James Wallwork (Assistant Solicitor)
James qualified in June 2023 having achieved a distinction in his Legal Practice Course. He has had a broad range of employment law experience during his training contract in Harrow, acting for both employers and employees. James’s passions are Formula I racing and cycling, particularly road racing.
Jade Dunsden - Trainee Solicitor
She joined the team in 2020 whilst completing her degree and has since been awarded a first class degree in law and business from Brighton University. Jade prides herself on her friendly approach. She uses her proactive attitude, organisation skills and efficiency to contribute to the smooth running of the office.
Jade gained experience in the role of a legal assistant as part of a placement year which cemented her passion and interest in the legal profession. Other experience includes working as a legal receptionist and completing work experience in the public law sector.
How you will be charged
We have four qualified solicitors and one qualified barrister. We also have one paralegal who will be used for work such a compiling bundles and putting together files, but will never be asked to provide legal advice to you. You will never be charged for the supervision of one of our qualified solicitors or barristers or the paralegal.
We charge on a time basis and our current hourly charge out rates (which are reviewed annually) are as follows:
Beverley Sunderland (Solicitor/Director)
£400 plus VAT @ 20%
Kevin Charles (Consulting Barrister)
£400 plus VAT @ 20%
Barry Ross (Solicitor/Director)
£325 plus VAT @ 20%
Maria Hoeritzauer (Partner)
£325 plus VAT @ 20%
Owen Dear (Partner)
£325 plus VAT @ 20%
James Wallwork (Assistant Solicitor)
£220 plus VAT @ 20%
Jade Dunsden (Trainee Solicitor)
£180 plus VAT @ 20%
As we charge on a time basis then the more frequently you call or email us then the higher the charges. Also, the estimates below are based on full and timely co-operation with us, both from you as our client and also our opponent.
Our time is in units of 6 minutes which means that if you are on the telephone for 2 minutes you will be charged 1 unit, 10 minutes you will be charged 2 units. We also charge 1 unit for dictating an attendance note of any call we have with you.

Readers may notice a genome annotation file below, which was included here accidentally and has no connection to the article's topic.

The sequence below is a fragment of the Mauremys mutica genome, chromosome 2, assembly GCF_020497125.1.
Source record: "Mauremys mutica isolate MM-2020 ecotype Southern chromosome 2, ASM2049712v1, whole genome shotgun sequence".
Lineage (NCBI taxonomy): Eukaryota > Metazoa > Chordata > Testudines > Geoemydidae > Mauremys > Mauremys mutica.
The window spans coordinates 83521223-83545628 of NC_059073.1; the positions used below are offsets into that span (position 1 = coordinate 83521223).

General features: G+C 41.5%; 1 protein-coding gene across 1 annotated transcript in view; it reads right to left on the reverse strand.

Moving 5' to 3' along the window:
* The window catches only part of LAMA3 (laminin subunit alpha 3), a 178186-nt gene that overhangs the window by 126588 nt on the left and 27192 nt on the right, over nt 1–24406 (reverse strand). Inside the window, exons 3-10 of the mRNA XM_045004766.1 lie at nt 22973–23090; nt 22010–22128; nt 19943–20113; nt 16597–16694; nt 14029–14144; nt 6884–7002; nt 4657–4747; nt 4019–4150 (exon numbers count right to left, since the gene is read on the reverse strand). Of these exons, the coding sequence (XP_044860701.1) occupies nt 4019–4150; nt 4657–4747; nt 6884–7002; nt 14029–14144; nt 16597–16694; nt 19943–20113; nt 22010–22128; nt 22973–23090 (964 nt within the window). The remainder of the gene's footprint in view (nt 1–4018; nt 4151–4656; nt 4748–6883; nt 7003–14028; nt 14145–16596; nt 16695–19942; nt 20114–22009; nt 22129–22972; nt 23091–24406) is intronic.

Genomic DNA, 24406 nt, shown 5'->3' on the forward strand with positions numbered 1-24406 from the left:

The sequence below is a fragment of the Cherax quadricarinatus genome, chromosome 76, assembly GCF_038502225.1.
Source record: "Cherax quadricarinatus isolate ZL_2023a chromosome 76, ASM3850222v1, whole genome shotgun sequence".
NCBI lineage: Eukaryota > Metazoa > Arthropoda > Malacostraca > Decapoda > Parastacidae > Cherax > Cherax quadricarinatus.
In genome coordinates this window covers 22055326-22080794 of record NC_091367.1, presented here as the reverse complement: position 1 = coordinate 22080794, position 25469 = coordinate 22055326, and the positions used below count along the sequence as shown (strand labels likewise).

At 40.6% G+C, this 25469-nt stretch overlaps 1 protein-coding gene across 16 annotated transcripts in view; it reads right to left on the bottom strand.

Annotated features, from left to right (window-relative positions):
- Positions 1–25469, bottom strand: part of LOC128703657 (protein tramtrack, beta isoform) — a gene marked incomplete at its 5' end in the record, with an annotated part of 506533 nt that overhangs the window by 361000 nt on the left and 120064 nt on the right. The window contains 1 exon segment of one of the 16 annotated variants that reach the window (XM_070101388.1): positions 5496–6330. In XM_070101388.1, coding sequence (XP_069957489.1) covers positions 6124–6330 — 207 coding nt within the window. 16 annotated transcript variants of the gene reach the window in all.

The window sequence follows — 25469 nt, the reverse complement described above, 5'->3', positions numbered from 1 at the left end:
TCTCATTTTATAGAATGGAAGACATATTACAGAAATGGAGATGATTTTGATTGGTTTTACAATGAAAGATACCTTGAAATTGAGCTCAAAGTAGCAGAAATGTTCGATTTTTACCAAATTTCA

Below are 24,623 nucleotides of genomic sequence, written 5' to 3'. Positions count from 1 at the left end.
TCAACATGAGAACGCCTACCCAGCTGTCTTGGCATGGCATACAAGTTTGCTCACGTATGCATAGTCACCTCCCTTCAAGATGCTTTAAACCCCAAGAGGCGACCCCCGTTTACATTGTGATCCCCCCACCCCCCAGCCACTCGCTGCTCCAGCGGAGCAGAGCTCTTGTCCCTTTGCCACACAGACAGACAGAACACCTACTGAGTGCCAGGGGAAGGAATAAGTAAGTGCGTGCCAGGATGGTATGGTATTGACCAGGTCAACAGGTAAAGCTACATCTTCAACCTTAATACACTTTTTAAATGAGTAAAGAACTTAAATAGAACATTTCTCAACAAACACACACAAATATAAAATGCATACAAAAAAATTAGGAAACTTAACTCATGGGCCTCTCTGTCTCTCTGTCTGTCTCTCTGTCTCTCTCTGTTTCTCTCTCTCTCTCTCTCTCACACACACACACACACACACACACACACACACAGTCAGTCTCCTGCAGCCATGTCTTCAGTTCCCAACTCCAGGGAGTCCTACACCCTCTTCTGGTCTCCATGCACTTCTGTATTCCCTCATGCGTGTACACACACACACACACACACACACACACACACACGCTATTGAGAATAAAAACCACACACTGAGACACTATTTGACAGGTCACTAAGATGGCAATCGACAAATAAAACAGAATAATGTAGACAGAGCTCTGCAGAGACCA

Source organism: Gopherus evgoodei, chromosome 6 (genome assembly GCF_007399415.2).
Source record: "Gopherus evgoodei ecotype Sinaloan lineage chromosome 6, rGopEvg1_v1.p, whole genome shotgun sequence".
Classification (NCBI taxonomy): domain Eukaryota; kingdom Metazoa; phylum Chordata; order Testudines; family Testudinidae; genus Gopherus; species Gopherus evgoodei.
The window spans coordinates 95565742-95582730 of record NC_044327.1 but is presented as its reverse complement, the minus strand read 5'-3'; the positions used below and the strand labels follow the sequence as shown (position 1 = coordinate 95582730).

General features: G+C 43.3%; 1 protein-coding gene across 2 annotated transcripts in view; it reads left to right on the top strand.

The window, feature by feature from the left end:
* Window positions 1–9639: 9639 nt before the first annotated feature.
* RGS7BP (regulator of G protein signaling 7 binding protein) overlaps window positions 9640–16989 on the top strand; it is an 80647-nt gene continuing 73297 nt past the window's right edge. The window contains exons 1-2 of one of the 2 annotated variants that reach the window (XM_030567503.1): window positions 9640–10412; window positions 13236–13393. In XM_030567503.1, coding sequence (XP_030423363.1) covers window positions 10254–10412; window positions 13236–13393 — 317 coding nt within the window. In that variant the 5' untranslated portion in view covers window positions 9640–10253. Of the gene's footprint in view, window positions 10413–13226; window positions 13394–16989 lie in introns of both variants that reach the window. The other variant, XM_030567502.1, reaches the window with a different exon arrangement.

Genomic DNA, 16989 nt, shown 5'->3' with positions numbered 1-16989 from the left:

We do not charge for time spent travelling but if we work whilst travelling then this is chargeable.
Every case is different in terms of the number of documents, number of witnesses, interaction with the other side and interim hearings which are listed by the Employment Tribunal. If the legal arguments are more complex this will increase the time for research and submissions.
A wrongful dismissal is a breach of contract claim and will either be because an employee has not been paid notice where they say it should have been, or where they say some other contractual process has not been followed leading up to their dismissal. Both will require the same process in the Tribunal, as the Tribunal will have to listen to evidence to decide if the employee did in fact commit a fundamental breach of contract entitling the employer to dismiss without notice, or hear evidence as to the actual processes followed.
Therefore, the following estimates for time are the same for both unfair dismissal and wrongful dismissal claims in the Employment Tribunal only. Wrongful dismissal claims can also be brought in the County of High Court and different pricing will apply.